The Spring 2015 issue of the Alaska Justice Forum presents articles on the relationship between adverse childhood experiences (ACEs) and alcohol abuse in adulthood, limiting public access to criminal records, police–public contacts in Anchorage, and officer-involved shootings in Anchorage. The 20-page issue includes the following articles:
This article examines the prevalence of adverse childhood
experiences (ACEs) — such as abuse and household dysfunction in
childhood — and its association with adoption by Alaska adults of the
health-risk behaviors of heavy and binge drinking. The behavioral health
of Alaskans could be improved by addressing the association between
ACEs and health-risk drinking behaviors, and establishing an integrated
prevention system. A statistical web supplement provides supporting statistical information.
A criminal record results in a number of different barriers to
reentry into the community for former offenders. These barriers — also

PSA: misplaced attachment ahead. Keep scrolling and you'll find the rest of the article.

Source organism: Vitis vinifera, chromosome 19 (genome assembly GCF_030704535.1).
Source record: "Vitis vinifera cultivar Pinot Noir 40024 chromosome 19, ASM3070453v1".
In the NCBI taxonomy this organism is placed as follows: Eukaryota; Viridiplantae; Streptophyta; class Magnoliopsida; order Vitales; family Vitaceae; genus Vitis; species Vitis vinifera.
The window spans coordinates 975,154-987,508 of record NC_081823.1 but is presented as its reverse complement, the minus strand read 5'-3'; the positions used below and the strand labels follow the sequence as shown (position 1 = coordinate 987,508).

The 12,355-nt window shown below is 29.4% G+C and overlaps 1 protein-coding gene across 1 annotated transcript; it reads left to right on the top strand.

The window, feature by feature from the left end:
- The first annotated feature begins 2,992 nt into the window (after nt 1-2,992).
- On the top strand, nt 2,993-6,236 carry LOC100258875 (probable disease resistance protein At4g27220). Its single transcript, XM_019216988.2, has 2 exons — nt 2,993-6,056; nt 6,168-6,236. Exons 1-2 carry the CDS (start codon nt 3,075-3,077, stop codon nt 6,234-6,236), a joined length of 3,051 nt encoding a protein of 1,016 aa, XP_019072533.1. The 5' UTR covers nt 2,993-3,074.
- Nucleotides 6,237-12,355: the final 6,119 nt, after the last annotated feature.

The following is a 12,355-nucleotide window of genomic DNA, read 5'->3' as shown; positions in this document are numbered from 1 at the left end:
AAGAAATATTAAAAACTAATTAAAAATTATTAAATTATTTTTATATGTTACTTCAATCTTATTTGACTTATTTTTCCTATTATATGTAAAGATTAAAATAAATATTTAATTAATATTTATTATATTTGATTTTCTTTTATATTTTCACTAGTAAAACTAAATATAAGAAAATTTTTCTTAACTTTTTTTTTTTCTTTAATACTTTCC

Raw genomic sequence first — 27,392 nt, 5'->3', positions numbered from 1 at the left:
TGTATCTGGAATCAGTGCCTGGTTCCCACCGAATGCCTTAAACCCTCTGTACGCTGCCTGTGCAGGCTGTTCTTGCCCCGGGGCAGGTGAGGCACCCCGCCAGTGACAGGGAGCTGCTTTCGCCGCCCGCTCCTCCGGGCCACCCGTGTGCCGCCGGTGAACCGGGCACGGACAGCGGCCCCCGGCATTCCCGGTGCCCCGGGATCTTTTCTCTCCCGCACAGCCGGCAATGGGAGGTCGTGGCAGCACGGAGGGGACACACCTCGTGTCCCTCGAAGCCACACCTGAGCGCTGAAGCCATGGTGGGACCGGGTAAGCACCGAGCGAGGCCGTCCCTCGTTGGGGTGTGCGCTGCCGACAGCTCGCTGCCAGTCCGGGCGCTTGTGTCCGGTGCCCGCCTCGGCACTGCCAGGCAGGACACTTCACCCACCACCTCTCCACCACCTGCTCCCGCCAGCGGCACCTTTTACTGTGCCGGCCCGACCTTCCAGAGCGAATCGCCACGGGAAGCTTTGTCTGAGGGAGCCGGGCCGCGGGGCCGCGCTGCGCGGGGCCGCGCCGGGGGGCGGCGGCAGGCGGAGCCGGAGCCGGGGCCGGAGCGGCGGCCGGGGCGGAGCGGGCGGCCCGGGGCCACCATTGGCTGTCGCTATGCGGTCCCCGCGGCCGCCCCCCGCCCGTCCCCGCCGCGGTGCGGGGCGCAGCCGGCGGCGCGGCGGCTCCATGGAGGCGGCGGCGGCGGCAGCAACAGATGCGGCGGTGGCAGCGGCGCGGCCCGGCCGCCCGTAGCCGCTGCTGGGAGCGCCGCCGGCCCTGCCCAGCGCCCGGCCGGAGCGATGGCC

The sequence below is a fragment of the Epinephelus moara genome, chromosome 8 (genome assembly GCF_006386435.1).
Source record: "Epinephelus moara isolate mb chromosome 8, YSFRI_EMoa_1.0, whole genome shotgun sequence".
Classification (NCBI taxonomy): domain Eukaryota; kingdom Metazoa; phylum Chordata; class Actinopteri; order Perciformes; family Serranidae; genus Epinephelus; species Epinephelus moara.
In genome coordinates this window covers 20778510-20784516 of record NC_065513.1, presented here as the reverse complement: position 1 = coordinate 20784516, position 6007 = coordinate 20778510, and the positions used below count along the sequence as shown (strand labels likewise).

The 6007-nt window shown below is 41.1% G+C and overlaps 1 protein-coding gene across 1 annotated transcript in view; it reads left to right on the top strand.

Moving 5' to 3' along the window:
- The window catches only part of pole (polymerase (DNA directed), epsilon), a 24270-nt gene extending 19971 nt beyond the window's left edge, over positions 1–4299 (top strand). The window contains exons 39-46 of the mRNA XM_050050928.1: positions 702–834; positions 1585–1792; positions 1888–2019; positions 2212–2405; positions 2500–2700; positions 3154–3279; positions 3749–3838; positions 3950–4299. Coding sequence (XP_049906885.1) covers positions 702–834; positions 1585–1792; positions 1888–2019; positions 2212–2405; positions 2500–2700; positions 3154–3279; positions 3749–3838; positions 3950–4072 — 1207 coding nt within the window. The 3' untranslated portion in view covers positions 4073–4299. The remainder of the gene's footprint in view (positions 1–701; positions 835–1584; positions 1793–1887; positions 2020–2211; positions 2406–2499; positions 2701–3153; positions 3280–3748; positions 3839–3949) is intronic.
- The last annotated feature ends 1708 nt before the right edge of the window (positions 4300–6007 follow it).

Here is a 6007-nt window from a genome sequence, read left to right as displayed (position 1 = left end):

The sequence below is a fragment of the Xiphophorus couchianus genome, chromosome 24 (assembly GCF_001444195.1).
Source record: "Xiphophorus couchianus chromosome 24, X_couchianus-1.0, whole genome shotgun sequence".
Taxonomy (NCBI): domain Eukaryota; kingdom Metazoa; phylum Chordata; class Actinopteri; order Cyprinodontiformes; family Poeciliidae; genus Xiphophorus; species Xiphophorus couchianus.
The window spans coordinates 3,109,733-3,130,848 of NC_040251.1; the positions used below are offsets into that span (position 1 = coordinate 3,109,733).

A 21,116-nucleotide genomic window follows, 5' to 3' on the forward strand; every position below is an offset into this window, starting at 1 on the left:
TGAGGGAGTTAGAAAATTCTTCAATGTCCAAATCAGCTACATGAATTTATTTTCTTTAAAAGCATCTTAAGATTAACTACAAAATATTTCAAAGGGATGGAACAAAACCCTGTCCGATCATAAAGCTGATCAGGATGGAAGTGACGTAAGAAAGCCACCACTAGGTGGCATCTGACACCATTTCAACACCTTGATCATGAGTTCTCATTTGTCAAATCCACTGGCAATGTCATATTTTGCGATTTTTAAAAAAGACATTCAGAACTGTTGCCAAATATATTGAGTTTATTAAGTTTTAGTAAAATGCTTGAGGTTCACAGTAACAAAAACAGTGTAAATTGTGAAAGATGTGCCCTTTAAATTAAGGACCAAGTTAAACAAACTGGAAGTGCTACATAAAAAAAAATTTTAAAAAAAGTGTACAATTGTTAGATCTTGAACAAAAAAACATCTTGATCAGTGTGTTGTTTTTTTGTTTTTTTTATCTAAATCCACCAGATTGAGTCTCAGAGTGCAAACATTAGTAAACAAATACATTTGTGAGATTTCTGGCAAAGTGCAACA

called collateral consequences — can be mitigated by reducing the extent
to which criminal records are visible to employers, landlords, and
others. This article provides a brief overview of the complexity involved in
limiting public access to criminal records, processes adopted in other
states, and recent legislative proposals and current options in Alaska.
This article presents selected results from a pilot study of
police–citizen contacts conducted in Anchorage, Alaska in May 2013. The pilot study was part of a larger effort to establish a
statewide police–public contact survey that will allow for comparison
between Alaska-specific and national police–public contact estimates.
This article presents findings from the December 2013 report Officer-Involved Shootings in Anchorage 1993–2013,
which describes shootings involving officers of the Anchorage Police
Department (APD) for the period January 1, 1993 through May 11, 2013.